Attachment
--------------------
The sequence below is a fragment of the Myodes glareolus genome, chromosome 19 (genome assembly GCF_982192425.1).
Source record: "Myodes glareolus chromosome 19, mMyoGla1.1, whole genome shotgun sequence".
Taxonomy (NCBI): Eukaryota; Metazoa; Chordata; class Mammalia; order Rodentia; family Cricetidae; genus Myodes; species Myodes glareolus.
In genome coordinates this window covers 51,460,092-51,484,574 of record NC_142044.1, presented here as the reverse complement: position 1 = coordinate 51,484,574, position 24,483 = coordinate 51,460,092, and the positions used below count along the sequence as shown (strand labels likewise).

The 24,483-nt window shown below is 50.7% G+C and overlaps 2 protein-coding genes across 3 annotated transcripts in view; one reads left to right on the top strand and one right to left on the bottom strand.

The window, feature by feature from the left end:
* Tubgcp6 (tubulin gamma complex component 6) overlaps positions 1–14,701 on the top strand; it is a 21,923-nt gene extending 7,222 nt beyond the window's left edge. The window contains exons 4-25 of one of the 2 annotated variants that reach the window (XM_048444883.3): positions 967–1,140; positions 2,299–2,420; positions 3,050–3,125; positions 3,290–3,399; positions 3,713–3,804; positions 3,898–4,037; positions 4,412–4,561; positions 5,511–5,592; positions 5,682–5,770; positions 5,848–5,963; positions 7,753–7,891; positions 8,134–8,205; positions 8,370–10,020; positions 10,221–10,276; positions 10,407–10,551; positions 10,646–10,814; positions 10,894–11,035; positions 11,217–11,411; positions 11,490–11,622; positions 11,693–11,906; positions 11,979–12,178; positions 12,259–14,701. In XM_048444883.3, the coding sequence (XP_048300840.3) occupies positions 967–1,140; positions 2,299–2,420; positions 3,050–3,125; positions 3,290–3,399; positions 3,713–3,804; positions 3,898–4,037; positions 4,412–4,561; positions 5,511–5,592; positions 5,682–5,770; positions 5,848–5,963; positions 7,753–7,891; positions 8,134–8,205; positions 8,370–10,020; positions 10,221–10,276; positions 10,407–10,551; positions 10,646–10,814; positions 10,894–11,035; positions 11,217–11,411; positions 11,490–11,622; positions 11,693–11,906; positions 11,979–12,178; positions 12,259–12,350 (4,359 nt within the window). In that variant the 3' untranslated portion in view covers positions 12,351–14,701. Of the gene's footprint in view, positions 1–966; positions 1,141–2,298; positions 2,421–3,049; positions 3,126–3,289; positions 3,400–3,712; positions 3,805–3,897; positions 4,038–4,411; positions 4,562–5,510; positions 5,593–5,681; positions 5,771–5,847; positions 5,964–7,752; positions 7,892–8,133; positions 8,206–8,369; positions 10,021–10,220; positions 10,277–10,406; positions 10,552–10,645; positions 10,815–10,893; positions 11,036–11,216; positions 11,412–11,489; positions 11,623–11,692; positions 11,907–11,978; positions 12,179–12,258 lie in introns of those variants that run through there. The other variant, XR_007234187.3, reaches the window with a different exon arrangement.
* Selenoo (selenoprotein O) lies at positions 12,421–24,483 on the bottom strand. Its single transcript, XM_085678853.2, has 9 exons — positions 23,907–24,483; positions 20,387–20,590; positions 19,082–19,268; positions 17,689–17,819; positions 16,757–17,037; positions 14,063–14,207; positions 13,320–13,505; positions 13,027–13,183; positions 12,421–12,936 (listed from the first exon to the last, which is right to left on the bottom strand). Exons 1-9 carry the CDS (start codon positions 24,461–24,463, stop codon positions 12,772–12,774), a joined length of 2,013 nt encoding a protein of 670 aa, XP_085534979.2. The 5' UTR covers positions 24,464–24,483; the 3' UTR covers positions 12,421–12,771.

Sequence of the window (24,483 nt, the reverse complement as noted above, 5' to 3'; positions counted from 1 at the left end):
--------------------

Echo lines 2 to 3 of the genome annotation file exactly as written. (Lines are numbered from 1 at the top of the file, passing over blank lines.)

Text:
Source record: "Myodes glareolus chromosome 19, mMyoGla1.1, whole genome shotgun sequence".
Taxonomy (NCBI): Eukaryota; Metazoa; Chordata; class Mammalia; order Rodentia; family Cricetidae; genus Myodes; species Myodes glareolus.